Newman said he was “totally uninterested” in film music until his late 20s. “I was very much a snob,” he said.
His attitude changed after years of doing studio work as a violinist. The music was indeed first-rate, whether images were projected while it was playing or not. It took musicians such as Newman and Williams to slowly help counter the pejorative connotations of the term “film music.”
“Film music has a great history of composers and performers,” Newman said, “especially the expatriates who came here from Germany and Eastern Europe in the 1920s and ’30s — Max Steiner, Erich Wolfgang Korngold, Franz Waxman, Dimitri Tiomkin. You hear about [Igor] Stravinsky and [Arnold] Schoenberg coming, but a lot of rank-and-file musicians also came over. It’s kind of an untold story.”
For Newman, the best film scores provide new generations with a powerful introduction to concert hall music. “Billions of people have heard symphonic music,” Newman said, “because who doesn’t go to the movies? So they’ve heard symphonic music in some form. Movie nights at the Bowl take away the intimidation factor. The difficulty of classical music is that it takes some familiarity and time to unlock it. More often than not, after going to one of these movie nights, people will give [more traditional] concerts a chance.”
Newman said performing a score live-to-picture at the Bowl is like a scoring session, in which the conductor is responsible for making sure the music matches the scene being projected, only now there’s a huge audience.
“When you listen to a Beethoven symphony, it’s telling a story. It has a beginning, middle and end. … But when you tie a score to a movie, it pushes the concept that abstract classical music can also be visceral and emotional. That’s the way our brains work.”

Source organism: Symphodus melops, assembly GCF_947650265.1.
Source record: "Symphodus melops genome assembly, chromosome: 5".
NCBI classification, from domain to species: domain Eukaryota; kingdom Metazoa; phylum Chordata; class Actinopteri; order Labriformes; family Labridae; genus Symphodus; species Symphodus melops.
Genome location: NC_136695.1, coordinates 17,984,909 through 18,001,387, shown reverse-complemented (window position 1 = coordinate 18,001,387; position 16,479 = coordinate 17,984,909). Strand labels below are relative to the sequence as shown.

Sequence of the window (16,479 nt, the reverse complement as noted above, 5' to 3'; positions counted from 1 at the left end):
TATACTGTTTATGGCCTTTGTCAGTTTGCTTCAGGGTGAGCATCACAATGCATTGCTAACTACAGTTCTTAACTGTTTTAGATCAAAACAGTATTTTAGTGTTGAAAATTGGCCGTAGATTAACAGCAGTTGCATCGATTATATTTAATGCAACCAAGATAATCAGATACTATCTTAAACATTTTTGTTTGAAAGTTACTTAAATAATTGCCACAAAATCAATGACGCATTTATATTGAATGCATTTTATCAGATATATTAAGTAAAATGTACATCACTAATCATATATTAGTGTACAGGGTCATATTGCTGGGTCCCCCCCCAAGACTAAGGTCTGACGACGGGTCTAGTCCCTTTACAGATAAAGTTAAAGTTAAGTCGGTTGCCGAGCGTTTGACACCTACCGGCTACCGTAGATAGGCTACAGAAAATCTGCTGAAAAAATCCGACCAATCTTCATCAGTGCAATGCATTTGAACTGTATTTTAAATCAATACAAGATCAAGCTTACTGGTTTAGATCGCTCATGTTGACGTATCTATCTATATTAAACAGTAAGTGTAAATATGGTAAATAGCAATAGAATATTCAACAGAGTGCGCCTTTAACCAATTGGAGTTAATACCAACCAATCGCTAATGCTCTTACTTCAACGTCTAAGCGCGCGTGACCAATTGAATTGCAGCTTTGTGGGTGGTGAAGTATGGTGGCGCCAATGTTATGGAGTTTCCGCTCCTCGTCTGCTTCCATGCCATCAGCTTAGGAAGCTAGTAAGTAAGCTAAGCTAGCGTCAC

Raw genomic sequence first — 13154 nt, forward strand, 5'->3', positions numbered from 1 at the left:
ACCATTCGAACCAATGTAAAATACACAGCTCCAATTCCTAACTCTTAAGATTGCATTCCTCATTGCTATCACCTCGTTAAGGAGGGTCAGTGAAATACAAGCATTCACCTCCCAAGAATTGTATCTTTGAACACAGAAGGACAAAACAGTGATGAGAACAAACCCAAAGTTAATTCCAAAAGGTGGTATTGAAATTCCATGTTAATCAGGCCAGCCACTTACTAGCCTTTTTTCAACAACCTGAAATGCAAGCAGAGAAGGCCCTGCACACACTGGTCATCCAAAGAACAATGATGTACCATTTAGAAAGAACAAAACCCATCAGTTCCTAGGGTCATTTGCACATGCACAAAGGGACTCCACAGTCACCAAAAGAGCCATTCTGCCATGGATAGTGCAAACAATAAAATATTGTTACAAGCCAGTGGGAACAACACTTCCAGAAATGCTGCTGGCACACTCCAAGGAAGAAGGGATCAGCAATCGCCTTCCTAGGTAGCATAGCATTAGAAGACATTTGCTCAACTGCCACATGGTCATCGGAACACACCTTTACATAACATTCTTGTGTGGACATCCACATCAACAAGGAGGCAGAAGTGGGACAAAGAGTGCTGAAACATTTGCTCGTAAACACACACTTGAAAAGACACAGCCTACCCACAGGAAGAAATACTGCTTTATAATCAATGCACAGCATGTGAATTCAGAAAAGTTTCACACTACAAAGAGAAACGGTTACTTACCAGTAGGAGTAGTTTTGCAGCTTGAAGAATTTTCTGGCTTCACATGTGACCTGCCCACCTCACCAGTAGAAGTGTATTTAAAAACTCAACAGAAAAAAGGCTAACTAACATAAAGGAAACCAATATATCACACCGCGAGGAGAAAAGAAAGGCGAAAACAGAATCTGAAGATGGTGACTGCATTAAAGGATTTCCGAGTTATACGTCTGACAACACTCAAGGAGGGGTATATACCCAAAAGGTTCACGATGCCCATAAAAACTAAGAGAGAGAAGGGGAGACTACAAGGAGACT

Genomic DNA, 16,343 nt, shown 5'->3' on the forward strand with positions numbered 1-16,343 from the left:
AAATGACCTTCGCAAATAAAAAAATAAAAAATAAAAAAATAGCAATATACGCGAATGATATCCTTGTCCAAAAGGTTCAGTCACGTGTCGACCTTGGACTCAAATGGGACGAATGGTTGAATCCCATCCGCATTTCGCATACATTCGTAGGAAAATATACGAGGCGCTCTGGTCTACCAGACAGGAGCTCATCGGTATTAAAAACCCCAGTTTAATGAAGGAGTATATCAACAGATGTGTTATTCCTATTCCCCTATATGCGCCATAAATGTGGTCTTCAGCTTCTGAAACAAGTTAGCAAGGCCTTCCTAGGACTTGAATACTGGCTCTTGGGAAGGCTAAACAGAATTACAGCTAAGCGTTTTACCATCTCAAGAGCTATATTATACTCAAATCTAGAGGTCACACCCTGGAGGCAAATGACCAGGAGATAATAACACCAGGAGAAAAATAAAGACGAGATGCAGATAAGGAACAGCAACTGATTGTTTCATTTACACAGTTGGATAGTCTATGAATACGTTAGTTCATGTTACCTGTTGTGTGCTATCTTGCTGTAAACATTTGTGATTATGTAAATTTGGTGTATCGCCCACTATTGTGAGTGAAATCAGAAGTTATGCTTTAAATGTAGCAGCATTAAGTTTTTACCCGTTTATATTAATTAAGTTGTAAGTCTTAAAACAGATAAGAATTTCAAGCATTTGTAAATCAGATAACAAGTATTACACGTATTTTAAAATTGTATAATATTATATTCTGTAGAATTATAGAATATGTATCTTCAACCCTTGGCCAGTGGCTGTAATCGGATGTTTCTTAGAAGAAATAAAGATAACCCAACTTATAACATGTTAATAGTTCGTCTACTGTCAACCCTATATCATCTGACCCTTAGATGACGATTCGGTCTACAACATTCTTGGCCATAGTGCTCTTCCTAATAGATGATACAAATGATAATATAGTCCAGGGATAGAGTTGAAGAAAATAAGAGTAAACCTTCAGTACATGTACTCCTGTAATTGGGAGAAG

Plenty of dramatic storytelling will also be offered in the upcoming Bowl concert “John Williams: Maestro of the Movies,” from Sept. 2-4. In the first half of the program, Newman will conduct the L.A. Philharmonic in film score classics, which will be accompanied by selected film clips. Williams will conduct the second half of the program, including music from his latest score, “Star Wars: The Force Awakens,” and other favorites.
Newman noted that Williams’ conducting career is just as important as his composing career. “I’m sure he got tremendous pushback from musicians about doing film music, but he persevered, and he’s still going,” Newman said.
With Newman’s connections to the feature-film aspect of the “Star Trek” franchise, one major question remained regarding his emotional tie to the original TV series that ran from 1966-1969. Is Newman really a devoted Trekkie?
“Of course,” Newman said, citing the “The Empath” from Season 3, and the first season’s two-part origin story, “The Menagerie,” as favorite episodes. “We were lucky enough to have a color TV, and it was the only show my mom let us watch.”